...This Article provides that theory. Quite ironically, it is restorative justice: an approach to criminal punishment whereby the victims, community, and perpetrator all participate in diagnosing the causes of the criminal act, determining the appropriate punishment, and seeking the defendant’s reintegration into the very community whose norms it once violated.  And to those who may retort that restorative justice does not and could not apply to large-scale corporate crime, my answer may be surprising: it already does. The Organizational section of the U.S. Sentencing Guidelines  authorizes, if not encourages, sentencing procedures founded on restorative justice principles. Moreover, federal sentencing practices do now, and have for several decades, applied those principles to a specific area of federal white-collar enforcement: domestic environmental law. The only remaining task is to adapt this practice to extraterritorial white-collar enforcement.

Mar 24, 2014 ,

IIRP’s SaferSanerSchools program to be evaluated in randomized trial in 15 urban schools nationwide

from the article on Restorative Works learning network:

The International Institute for Restorative Practices (IIRP) is pleased to announce a partnership with the Center for Social Organization of Schools at the Johns Hopkins University School of Education to conduct a three-year randomized field trial evaluation of the IIRP’s SaferSanerSchools Whole-School Change Program. The study will establish the impact of school-wide restorative practices on reducing disparities in discipline and overall rates of suspensions, arrests and expulsions in high poverty-area middle and high schools that also have significant proportions of students of color.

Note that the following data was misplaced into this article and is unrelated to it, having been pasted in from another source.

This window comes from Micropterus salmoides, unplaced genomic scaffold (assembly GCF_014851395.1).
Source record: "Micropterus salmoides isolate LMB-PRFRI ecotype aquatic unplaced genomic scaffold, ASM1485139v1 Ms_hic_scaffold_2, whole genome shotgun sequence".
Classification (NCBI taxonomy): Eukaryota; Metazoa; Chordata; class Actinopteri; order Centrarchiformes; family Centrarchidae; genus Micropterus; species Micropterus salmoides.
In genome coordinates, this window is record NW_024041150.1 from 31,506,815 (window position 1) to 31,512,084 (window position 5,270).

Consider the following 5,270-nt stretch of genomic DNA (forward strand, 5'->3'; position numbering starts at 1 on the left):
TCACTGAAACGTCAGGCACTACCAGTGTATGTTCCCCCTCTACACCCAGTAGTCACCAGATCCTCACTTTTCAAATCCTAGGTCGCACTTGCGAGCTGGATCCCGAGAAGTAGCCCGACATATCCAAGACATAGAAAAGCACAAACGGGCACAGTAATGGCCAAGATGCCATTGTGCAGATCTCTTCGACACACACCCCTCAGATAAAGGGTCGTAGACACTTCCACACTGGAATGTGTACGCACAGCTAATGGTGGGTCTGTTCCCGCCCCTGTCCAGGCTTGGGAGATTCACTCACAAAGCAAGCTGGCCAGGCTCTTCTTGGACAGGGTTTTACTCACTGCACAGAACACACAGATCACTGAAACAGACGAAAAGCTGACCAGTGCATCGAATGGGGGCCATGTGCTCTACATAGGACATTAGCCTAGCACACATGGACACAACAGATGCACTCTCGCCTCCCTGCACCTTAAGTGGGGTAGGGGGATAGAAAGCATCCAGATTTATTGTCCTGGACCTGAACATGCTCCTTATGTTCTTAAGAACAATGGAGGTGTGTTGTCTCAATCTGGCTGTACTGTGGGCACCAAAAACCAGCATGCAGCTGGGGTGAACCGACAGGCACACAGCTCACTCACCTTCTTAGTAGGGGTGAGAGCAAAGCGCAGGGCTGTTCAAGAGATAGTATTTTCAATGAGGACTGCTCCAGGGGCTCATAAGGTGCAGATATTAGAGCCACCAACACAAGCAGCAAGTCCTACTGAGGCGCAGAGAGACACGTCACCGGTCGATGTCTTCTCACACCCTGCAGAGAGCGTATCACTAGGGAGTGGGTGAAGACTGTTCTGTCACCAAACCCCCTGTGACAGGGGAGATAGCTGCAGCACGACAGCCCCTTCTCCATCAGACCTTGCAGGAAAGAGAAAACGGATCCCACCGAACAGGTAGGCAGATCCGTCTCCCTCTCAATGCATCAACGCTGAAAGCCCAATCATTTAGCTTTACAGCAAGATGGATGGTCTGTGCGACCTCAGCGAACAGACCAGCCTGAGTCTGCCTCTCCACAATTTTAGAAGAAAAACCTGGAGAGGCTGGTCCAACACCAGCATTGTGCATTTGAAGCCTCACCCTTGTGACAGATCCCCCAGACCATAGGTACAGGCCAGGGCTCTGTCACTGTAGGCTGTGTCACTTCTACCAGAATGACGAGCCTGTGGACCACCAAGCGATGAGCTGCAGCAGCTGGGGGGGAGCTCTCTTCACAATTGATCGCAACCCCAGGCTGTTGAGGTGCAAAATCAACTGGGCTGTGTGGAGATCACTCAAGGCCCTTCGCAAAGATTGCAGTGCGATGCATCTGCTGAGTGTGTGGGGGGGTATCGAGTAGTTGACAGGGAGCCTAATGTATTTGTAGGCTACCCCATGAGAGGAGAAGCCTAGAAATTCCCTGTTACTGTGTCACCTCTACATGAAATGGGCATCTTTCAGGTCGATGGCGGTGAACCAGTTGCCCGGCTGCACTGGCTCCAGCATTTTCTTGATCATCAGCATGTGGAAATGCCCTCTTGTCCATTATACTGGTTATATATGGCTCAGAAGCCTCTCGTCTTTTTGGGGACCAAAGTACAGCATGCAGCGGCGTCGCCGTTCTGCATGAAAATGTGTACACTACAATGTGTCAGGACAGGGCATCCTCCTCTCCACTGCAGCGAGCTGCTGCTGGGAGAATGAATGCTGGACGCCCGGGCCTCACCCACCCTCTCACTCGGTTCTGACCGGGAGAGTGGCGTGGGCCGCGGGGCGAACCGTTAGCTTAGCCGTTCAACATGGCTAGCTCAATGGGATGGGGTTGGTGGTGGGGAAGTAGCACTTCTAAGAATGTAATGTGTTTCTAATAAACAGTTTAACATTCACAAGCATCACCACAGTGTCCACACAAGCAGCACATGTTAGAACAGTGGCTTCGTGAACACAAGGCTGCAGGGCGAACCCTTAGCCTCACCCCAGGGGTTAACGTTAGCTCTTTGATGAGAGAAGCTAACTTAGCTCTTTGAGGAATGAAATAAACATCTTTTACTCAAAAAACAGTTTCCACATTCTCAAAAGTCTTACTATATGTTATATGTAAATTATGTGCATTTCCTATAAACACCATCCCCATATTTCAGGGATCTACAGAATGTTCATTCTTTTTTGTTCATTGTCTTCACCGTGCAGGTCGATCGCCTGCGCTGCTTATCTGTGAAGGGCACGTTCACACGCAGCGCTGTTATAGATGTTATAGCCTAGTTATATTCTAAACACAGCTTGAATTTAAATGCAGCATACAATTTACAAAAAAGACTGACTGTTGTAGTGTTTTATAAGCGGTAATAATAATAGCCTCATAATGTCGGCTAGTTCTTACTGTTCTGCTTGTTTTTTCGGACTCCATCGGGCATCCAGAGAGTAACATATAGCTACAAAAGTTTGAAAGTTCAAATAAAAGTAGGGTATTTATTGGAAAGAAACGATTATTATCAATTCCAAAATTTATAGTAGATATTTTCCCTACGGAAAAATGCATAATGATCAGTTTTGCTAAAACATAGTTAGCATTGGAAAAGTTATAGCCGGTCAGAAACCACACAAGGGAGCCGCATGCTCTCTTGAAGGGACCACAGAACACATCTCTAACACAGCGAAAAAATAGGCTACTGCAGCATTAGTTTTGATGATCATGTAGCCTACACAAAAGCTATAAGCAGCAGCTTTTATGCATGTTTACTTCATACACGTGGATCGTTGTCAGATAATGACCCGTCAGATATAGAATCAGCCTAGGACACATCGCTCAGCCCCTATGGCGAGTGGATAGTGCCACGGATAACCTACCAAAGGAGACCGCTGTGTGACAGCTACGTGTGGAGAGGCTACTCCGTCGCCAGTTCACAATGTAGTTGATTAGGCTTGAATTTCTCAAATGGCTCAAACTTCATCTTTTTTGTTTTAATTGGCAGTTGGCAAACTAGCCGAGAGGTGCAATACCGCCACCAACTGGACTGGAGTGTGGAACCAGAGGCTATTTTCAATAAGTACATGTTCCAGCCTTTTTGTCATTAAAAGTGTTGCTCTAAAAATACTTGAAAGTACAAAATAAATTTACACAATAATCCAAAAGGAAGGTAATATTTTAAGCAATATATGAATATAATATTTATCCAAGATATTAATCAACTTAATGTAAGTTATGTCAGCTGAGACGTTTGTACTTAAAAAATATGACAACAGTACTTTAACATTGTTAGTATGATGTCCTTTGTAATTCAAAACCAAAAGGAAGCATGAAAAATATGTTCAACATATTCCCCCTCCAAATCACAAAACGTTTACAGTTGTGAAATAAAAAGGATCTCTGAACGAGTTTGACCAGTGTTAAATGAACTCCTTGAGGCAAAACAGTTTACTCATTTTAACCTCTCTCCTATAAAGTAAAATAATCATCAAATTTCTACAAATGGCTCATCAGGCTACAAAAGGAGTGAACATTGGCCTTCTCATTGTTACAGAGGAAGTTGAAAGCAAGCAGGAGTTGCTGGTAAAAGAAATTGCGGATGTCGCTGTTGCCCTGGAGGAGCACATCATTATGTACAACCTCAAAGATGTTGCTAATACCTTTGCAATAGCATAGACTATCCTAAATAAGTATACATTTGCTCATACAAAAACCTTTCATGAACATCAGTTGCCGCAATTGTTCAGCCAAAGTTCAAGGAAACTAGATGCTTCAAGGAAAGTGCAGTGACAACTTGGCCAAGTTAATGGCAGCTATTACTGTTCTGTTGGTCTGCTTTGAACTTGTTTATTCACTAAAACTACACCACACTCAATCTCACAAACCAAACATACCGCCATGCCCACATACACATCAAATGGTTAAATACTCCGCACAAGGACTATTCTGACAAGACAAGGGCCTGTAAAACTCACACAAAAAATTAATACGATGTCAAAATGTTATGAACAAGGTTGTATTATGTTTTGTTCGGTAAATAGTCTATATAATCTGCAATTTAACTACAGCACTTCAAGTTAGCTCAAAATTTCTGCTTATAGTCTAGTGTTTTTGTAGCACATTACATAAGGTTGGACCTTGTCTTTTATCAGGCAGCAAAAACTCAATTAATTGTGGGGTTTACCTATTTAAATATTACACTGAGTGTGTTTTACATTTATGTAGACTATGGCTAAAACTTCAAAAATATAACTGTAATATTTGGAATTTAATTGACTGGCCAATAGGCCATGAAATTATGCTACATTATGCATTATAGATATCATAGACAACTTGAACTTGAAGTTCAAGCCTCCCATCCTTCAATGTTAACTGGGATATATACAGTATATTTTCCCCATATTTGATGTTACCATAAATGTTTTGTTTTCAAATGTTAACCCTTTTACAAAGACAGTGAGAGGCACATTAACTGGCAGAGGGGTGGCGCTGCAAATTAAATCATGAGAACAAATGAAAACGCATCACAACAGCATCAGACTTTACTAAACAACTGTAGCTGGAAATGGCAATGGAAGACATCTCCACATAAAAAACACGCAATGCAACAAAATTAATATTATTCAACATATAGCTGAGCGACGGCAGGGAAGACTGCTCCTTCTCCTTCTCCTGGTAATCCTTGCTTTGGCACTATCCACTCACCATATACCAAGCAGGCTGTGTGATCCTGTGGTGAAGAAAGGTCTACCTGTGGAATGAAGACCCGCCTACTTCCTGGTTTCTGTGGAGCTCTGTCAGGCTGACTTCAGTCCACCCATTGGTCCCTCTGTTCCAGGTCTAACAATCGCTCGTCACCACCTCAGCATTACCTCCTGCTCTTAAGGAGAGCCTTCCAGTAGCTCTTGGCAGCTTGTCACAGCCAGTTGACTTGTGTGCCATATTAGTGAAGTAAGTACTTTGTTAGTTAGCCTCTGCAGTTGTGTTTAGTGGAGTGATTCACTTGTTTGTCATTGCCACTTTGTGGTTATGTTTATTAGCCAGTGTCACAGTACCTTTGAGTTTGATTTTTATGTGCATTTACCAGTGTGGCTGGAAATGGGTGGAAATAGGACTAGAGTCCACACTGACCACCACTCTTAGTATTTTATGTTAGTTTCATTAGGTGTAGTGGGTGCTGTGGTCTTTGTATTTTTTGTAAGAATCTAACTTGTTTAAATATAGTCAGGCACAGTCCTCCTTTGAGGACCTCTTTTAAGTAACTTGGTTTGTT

Mar 21, 2014 , ,

Process evaluation of the Neighbourhood Justice Panels

from the report by Caroline Turely, et. al.: 

Neighbourhood Justice Panels (NJPs) are a form of restorative justice (RJ) conferencing. NJP meetings aim to bring local victims and perpetrators together, using restorative and reparative approaches. The panel meetings are facilitated by trained local volunteers.

Mar 20, 2014 , , ,

Advocating for restorative practice within schools

from the paper by Holli Vah Seliskar:

There are relatively few qualitative studies on the overall effectiveness of restorative justice practices within schools and its impact on youth. What works for schools in terms of implementing a restorative justice framework, the perceptions of benefits, obstacles, and challenges from the viewpoint of the student, the teacher, and the principal or restorative coordinator is still largely unknown.  Moreover, qualitative research of restorative justice programs and their overall effectiveness have traditionally focused on its affects/effects within the criminal justice system and the juvenile justice system, and have not necessarily been applied to its affect/effect within schools.

Mar 20, 2014 ,

Crime survivor’s letter to an unknown perpetrator

In viewing crime as causing harm, restorative justice seeks to address that harm by allowing all those affected a voice in responding to crime. This is true even for those crimes in which a responsible person has not been found. The Sycamore Tree Project® provides an opportunity for prisoners and indirect victims to meet and explore the impact of crime. Each participant has the opportunity to tell his or her story. The following letter was written during a recent Sycamore Tree Project® and published in the newsletter of the Prison Fellowship Australia chapter in Queensland. 

Mar 18, 2014 , , ,